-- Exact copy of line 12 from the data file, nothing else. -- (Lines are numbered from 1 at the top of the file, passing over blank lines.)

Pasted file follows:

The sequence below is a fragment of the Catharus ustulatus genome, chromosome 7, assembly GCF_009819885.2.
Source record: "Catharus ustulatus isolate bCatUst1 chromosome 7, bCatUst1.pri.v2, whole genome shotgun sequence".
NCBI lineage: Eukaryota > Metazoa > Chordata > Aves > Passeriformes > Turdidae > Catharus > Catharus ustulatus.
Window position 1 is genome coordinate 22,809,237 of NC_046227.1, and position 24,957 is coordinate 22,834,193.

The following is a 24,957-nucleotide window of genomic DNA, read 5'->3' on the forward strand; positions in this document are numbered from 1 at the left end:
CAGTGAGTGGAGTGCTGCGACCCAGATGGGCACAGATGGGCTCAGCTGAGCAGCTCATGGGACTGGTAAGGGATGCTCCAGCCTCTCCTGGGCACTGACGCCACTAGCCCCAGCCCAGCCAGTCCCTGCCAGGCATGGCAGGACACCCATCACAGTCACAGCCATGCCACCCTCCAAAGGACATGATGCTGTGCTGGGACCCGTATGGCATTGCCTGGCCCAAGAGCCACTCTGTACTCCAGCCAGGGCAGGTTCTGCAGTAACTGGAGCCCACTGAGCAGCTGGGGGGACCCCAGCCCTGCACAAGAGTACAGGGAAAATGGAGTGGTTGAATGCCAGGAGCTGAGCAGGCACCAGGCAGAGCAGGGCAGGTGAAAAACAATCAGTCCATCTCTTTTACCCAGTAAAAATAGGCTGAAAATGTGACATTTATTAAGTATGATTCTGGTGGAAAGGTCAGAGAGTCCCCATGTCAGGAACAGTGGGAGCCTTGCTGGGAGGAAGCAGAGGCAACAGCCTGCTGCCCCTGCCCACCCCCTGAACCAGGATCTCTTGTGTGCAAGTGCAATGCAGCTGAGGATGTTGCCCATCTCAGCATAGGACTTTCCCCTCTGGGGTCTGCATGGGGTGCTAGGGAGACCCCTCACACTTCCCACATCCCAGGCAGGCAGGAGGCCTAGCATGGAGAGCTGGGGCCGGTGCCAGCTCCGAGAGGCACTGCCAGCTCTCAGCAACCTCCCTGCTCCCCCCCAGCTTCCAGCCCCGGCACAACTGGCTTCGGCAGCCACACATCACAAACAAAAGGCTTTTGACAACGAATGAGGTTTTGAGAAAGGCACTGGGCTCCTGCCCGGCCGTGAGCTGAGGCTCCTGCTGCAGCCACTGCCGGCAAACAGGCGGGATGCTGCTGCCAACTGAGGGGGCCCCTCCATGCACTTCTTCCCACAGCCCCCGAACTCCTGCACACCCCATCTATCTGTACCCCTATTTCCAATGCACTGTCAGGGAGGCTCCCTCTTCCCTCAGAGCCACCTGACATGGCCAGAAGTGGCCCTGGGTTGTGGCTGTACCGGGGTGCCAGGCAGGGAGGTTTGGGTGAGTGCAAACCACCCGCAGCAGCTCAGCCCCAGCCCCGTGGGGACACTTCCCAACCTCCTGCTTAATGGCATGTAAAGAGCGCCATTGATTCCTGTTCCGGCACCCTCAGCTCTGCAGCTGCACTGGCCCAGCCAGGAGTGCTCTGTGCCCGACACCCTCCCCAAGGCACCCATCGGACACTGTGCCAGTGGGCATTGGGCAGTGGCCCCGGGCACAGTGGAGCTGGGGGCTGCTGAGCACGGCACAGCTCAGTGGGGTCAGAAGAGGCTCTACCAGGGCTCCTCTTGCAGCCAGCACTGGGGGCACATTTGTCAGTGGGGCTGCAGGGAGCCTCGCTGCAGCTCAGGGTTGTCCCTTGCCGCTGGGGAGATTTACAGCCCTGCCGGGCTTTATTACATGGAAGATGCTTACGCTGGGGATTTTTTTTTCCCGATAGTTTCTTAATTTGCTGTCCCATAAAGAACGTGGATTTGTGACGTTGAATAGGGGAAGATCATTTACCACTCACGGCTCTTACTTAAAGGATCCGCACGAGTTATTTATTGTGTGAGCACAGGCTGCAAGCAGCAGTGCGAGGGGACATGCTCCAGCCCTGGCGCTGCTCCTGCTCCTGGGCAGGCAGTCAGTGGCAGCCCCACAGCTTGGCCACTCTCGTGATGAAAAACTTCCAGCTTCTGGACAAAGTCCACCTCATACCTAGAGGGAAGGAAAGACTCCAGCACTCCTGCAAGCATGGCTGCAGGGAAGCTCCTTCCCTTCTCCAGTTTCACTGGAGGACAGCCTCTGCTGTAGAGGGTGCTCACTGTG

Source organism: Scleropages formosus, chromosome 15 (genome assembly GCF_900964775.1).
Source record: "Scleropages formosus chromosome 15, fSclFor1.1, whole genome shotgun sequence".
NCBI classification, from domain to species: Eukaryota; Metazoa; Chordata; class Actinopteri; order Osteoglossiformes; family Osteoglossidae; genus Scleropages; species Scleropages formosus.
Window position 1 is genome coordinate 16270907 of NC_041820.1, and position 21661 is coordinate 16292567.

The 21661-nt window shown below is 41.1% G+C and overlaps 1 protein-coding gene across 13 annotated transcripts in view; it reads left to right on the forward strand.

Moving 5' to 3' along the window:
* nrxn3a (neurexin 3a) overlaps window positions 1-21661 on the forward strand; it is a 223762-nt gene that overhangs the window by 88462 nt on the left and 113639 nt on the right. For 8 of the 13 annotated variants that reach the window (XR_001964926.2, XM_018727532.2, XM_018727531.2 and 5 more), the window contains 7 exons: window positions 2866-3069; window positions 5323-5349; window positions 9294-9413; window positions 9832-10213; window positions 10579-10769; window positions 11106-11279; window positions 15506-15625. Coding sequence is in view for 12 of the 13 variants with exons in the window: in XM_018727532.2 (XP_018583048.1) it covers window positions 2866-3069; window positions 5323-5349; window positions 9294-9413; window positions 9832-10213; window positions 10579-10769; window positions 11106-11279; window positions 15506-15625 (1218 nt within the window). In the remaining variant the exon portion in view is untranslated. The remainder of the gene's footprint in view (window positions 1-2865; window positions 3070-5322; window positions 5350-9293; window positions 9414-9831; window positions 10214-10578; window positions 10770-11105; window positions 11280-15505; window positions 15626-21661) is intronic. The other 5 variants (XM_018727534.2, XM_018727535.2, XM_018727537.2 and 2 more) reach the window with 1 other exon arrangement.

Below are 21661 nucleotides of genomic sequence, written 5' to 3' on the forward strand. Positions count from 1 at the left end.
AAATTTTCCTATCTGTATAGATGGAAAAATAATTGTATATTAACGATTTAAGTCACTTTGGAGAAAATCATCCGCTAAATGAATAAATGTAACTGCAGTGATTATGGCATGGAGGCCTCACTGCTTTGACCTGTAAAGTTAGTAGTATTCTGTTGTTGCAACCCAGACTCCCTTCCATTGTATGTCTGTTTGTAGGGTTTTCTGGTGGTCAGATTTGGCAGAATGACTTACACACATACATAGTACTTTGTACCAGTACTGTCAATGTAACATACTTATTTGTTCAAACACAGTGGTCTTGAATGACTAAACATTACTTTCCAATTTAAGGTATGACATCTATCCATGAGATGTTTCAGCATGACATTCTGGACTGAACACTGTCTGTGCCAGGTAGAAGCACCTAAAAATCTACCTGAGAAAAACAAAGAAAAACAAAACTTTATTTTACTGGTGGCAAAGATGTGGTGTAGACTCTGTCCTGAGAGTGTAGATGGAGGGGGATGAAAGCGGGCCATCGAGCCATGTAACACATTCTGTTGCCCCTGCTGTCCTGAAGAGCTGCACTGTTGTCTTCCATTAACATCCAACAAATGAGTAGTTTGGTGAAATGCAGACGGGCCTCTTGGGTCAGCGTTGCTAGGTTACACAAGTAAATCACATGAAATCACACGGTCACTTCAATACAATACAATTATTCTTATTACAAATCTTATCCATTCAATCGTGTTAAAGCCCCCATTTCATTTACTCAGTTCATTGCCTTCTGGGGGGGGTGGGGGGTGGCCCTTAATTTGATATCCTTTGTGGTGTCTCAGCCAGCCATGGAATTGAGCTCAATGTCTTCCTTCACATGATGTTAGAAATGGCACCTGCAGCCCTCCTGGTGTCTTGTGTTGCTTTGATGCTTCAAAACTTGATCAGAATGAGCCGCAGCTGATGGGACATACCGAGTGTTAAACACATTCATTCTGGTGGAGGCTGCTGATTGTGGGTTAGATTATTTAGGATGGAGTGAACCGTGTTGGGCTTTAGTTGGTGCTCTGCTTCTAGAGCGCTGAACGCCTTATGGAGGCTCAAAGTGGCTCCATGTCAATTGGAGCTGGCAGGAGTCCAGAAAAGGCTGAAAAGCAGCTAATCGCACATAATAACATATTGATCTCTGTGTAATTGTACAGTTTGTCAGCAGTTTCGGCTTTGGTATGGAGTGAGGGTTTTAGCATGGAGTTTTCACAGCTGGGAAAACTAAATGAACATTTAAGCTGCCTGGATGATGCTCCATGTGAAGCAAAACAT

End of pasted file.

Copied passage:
Moving 5' to 3' along the window: